Legislation that is, in essence, seeking to implement Governor Gary Herbert’s Healthy Utah proposal was given a favorable nod by the Senate Health and Human Services Committee Wednesday.
Sponsored by Senator Brian Shiozawa (Republican – Salt Lake City), SB 164 – Access to Health Care Amendments passed out on a 4-1 vote. Senator Evan Vickers (Republican – Cedar City), who is the chair of the committee, was the only “no” vote.
Under the bill, Medicaid would be expanded to cover Utahns who make up to 138 percent of the federal poverty level – those caught in the so called “doughnut hole” who earn too much to be able to apply for federal health insurance, but not enough to access private health care.
Shiozawa, a ER doctor, told the committee that American health care costs are out of control and Healthy Utah is the best plan to help deal with the insurance coverage gap. “Right now, our system is not affordable. It is unsustainable and I predict with certainty that it’s only going to get worse.”
Billy Hesterman, vice president of the Utah Taxpayers Association, cautioned the committee against moving forward on the bill before having more discussion on the matter. “I realize that this is not a new proposal. It has had plenty of vetting. But we believe that much of the discussion around this plan has focused on the millions of federal taxpayer dollars that may come back to the state through its implementation. We feel that’s not enough public dialogue that there has been about the burden of this program that will be on the state budget.”
Former Lieutenant Governor Greg Bell, president and CEO of the Utah Hospital Association, believes that Healthy Utah makes the most sense out of all the proposals and urged lawmakers to pass SB 164.
“These folks don’t want to make $10,000 a year. They want to enjoy the American dream. They’re not living there because it’s fun and because they get all kinds of goodies. They’re struggling to make it work. And they can’t live without medical care,” said Bell.
“If not us, then who? It will be us. If not when, it should be now. These people are citizens. We need to reach out. We need to remember who they are and give them the dignity and the same kind of care that we all want and regard as part of our quality of life.”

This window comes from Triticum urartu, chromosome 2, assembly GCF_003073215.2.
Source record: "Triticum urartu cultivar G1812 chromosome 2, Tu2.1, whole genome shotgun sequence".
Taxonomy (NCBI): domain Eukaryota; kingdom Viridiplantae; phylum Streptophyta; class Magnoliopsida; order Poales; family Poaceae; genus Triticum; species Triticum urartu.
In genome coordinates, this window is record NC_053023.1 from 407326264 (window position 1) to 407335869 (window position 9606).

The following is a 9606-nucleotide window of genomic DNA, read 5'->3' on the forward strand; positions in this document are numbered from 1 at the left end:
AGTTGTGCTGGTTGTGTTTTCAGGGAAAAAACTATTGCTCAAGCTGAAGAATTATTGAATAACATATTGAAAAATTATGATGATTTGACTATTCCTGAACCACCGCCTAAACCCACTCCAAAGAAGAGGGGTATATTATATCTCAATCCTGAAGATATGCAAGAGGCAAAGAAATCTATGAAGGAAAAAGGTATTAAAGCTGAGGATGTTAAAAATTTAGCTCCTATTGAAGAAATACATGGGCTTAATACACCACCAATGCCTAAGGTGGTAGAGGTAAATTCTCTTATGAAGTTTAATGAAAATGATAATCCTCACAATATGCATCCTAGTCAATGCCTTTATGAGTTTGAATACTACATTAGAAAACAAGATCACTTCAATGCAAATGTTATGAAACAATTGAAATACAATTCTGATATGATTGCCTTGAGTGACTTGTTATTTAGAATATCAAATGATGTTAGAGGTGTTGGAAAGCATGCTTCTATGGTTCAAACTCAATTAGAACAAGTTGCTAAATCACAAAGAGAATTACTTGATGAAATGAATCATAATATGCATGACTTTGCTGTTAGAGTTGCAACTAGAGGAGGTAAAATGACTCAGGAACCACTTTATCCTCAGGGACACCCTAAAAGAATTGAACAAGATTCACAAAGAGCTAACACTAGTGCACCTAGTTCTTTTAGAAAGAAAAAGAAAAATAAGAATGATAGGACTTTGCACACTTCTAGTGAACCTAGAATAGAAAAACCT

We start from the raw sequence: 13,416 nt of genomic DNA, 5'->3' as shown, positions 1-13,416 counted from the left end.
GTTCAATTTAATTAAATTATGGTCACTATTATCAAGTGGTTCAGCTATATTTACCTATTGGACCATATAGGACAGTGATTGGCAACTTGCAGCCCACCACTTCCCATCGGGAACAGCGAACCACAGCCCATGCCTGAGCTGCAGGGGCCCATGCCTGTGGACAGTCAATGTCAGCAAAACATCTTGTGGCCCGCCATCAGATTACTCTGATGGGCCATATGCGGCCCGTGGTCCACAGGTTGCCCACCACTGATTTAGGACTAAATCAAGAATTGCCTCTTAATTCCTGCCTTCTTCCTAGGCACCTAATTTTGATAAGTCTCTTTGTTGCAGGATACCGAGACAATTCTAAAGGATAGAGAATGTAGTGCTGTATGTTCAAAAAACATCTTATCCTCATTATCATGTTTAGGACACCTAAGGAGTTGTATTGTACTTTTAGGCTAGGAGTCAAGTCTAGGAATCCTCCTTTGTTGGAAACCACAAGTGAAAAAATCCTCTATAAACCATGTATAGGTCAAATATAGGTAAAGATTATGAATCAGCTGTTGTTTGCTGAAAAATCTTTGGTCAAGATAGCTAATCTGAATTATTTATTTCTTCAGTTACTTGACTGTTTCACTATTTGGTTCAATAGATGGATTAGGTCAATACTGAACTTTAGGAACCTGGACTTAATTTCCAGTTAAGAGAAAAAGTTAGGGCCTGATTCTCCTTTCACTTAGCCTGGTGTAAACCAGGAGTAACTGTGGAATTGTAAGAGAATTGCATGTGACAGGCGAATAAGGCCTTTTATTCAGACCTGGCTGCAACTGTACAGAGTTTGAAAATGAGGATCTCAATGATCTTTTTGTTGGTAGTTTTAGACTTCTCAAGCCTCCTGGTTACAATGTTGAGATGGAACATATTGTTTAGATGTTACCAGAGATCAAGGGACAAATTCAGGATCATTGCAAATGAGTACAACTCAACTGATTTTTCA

There has been much controversy over Healthy Utah this legislative session as citizens press for a final answer three years after the passage of Obamacare. Senator Allen Christensen (Republican – North Ogden) is proposing an alternative plan that would cover only the “medically frail” – people who earn up to 100 percent of the federal poverty level.
Shiozawa noted some concerns that he has with Christensen’s proposal. “It incentivises [patients] to actually be more frail or sicker,” Shiozawa told the committee.
“We don’t even have a precise definition of what it means to be “medically frail” and I can tell you that if this particular bill passes this will be a point of contention for sessions to come.”
While Healthy Utah would cost more than Christensen’s plan, it would bring in far more federal money for the state and more people could be helped as well.
Utah would get an estimated $3.2 billion back in the first five years with Healthy Utah, while Christensen’s plan would only bring about $300 million to $330 million.
More citizens would also be covered under Shiozawa’s Healthy Utah plan, with approximately 95,000 people would qualify for Medicaid compared to Christensen’s “Frail Utah” plan, where approximately 10,000 would be covered.